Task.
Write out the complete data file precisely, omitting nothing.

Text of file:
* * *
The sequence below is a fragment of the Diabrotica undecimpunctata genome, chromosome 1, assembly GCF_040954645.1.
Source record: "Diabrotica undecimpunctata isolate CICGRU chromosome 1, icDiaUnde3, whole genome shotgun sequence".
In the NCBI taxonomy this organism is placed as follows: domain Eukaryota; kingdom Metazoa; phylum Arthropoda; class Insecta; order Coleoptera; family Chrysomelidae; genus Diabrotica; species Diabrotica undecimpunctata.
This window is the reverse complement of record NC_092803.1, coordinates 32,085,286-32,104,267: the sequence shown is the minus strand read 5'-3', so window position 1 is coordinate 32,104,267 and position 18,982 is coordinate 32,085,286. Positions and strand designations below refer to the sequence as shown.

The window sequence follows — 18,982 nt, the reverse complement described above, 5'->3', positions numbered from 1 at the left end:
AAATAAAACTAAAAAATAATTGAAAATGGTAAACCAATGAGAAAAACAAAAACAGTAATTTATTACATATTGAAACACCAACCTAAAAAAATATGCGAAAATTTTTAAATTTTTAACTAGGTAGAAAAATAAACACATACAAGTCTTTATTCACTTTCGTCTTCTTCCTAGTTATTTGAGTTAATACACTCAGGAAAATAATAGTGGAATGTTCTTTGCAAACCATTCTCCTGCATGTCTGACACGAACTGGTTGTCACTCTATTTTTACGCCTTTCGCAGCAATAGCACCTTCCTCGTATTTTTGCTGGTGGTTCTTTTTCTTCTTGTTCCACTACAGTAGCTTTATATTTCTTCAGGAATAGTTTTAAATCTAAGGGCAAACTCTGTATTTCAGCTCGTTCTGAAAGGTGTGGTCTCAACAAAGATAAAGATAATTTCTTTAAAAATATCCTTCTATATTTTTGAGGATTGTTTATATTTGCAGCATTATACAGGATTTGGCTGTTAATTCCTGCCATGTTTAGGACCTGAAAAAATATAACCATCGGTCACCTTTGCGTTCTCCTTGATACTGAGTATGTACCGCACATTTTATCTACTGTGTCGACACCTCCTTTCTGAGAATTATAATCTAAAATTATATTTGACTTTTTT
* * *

The sequence below is a fragment of the Diabrotica undecimpunctata genome, chromosome 1, assembly GCF_040954645.1.
Source record: "Diabrotica undecimpunctata isolate CICGRU chromosome 1, icDiaUnde3, whole genome shotgun sequence".
In the NCBI taxonomy this organism is placed as follows: domain Eukaryota; kingdom Metazoa; phylum Arthropoda; class Insecta; order Coleoptera; family Chrysomelidae; genus Diabrotica; species Diabrotica undecimpunctata.
This window is the reverse complement of record NC_092803.1, coordinates 32,085,286-32,104,267: the sequence shown is the minus strand read 5'-3', so window position 1 is coordinate 32,104,267 and position 18,982 is coordinate 32,085,286. Positions and strand designations below refer to the sequence as shown.

The window sequence follows — 18,982 nt, the reverse complement described above, 5'->3', positions numbered from 1 at the left end:
AAATAAAACTAAAAAATAATTGAAAATGGTAAACCAATGAGAAAAACAAAAACAGTAATTTATTACATATTGAAACACCAACCTAAAAAAATATGCGAAAATTTTTAAATTTTTAACTAGGTAGAAAAATAAACACATACAAGTCTTTATTCACTTTCGTCTTCTTCCTAGTTATTTGAGTTAATACACTCAGGAAAATAATAGTGGAATGTTCTTTGCAAACCATTCTCCTGCATGTCTGACACGAACTGGTTGTCACTCTATTTTTACGCCTTTCGCAGCAATAGCACCTTCCTCGTATTTTTGCTGGTGGTTCTTTTTCTTCTTGTTCCACTACAGTAGCTTTATATTTCTTCAGGAATAGTTTTAAATCTAAGGGCAAACTCTGTATTTCAGCTCGTTCTGAAAGGTGTGGTCTCAACAAAGATAAAGATAATTTCTTTAAAAATATCCTTCTATATTTTTGAGGATTGTTTATATTTGCAGCATTATACAGGATTTGGCTGTTAATTCCTGCCATGTTTAGGACCTGAAAAAATATAACCATCGGTCACCTTTGCGTTCTCCTTGATACTGAGTATGTACCGCACATTTTATCTACTGTGTCGACACCTCCTTTCTGAGAATTATAATCTAAAATTATATTTGACTTTTTT